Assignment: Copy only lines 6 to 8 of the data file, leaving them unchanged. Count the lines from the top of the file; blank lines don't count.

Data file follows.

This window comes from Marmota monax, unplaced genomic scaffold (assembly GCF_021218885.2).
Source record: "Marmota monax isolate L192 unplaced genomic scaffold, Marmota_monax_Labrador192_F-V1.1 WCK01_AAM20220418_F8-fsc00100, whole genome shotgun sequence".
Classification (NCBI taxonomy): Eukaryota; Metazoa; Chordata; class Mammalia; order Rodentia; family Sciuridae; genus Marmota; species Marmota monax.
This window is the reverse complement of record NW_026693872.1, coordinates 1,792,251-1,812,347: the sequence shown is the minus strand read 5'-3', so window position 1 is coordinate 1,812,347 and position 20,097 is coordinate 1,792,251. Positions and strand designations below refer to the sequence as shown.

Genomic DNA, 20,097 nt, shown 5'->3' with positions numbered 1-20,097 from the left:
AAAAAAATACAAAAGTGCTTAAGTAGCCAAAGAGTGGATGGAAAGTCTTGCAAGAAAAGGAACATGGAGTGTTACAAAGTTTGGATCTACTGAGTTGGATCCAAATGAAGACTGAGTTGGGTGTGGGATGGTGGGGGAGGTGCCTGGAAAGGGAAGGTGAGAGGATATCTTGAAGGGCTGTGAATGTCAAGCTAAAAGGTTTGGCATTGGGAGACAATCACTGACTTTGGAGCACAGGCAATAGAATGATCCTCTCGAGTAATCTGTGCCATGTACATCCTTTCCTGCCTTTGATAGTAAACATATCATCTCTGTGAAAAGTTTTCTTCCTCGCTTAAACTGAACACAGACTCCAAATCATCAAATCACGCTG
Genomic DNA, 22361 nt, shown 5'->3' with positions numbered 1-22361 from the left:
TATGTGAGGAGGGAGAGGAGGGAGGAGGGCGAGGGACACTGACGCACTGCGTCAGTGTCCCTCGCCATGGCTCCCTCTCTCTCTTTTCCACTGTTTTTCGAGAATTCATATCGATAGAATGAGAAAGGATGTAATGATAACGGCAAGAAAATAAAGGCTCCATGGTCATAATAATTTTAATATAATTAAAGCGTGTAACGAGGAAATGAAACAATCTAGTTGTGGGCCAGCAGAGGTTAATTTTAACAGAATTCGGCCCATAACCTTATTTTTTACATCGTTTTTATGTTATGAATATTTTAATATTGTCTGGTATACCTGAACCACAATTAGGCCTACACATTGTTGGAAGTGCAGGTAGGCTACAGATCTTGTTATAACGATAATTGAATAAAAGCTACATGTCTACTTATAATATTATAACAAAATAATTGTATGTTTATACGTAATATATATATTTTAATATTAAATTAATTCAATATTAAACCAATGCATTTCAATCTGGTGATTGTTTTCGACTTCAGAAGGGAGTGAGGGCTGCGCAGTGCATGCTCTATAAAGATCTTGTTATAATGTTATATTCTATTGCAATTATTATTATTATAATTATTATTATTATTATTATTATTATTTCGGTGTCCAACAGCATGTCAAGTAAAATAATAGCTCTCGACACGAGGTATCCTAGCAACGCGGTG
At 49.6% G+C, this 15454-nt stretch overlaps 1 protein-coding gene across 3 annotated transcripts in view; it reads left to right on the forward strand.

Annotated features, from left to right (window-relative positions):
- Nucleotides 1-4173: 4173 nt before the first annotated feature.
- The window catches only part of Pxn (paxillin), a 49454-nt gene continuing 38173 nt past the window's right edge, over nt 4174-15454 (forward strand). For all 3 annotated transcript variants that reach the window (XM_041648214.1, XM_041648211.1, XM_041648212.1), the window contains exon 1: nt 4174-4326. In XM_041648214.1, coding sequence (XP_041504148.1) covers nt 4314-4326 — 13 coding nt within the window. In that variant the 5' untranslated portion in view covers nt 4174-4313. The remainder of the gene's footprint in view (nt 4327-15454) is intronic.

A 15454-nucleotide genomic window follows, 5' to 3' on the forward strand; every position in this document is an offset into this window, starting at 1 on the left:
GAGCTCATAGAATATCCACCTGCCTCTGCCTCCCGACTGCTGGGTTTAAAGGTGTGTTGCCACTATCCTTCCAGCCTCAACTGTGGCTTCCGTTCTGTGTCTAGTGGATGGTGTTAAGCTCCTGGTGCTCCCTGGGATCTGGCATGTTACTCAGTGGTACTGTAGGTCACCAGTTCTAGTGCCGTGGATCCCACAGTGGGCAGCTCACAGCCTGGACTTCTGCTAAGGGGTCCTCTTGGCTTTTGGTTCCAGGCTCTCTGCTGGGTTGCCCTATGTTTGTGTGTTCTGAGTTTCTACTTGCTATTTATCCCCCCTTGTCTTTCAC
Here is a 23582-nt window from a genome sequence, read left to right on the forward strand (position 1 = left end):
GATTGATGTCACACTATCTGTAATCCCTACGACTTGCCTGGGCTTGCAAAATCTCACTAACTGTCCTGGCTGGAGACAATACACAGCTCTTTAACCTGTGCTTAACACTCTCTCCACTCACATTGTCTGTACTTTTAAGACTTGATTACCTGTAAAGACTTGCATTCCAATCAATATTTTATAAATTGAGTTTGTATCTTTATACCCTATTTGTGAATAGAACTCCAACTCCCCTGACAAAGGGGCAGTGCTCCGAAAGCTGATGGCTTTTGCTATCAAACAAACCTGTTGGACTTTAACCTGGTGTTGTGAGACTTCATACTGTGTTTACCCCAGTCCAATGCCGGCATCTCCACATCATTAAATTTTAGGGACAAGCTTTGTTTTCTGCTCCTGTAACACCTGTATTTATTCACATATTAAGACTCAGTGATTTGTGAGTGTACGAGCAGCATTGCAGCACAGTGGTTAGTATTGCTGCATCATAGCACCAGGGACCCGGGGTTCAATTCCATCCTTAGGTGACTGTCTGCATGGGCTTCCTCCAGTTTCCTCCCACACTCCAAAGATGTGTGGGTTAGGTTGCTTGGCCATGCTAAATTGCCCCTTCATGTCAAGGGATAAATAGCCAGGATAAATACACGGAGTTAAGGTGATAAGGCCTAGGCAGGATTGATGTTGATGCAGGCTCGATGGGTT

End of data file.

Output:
AAAAAAATACAAAAGTGCTTAAGTAGCCAAAGAGTGGATGGAAAGTCTTGCAAGAAAAGGAACATGGAGTGTTACAAAGTTTGGATCTACTGAGTTGGATCCAAATGAAGACTGAGTTGGGTGTGGGATGGTGGGGGAGGTGCCTGGAAAGGGAAGGTGAGAGGATATCTTGAAGGGCTGTGAATGTCAAGCTAAAAGGTTTGGCATTGGGAGACAATCACTGACTTTGGAGCACAGGCAATAGAATGATCCTCTCGAGTAATCTGTGCCATGTACATCCTTTCCTGCCTTTGATAGTAAACATATCATCTCTGTGAAAAGTTTTCTTCCTCGCTTAAACTGAACACAGACTCCAAATCATCAAATCACGCTG
Genomic DNA, 22361 nt, shown 5'->3' with positions numbered 1-22361 from the left:
TATGTGAGGAGGGAGAGGAGGGAGGAGGGCGAGGGACACTGACGCACTGCGTCAGTGTCCCTCGCCATGGCTCCCTCTCTCTCTTTTCCACTGTTTTTCGAGAATTCATATCGATAGAATGAGAAAGGATGTAATGATAACGGCAAGAAAATAAAGGCTCCATGGTCATAATAATTTTAATATAATTAAAGCGTGTAACGAGGAAATGAAACAATCTAGTTGTGGGCCAGCAGAGGTTAATTTTAACAGAATTCGGCCCATAACCTTATTTTTTACATCGTTTTTATGTTATGAATATTTTAATATTGTCTGGTATACCTGAACCACAATTAGGCCTACACATTGTTGGAAGTGCAGGTAGGCTACAGATCTTGTTATAACGATAATTGAATAAAAGCTACATGTCTACTTATAATATTATAACAAAATAATTGTATGTTTATACGTAATATATATATTTTAATATTAAATTAATTCAATATTAAACCAATGCATTTCAATCTGGTGATTGTTTTCGACTTCAGAAGGGAGTGAGGGCTGCGCAGTGCATGCTCTATAAAGATCTTGTTATAATGTTATATTCTATTGCAATTATTATTATTATAATTATTATTATTATTATTATTATTATTTCGGTGTCCAACAGCATGTCAAGTAAAATAATAGCTCTCGACACGAGGTATCCTAGCAACGCGGTG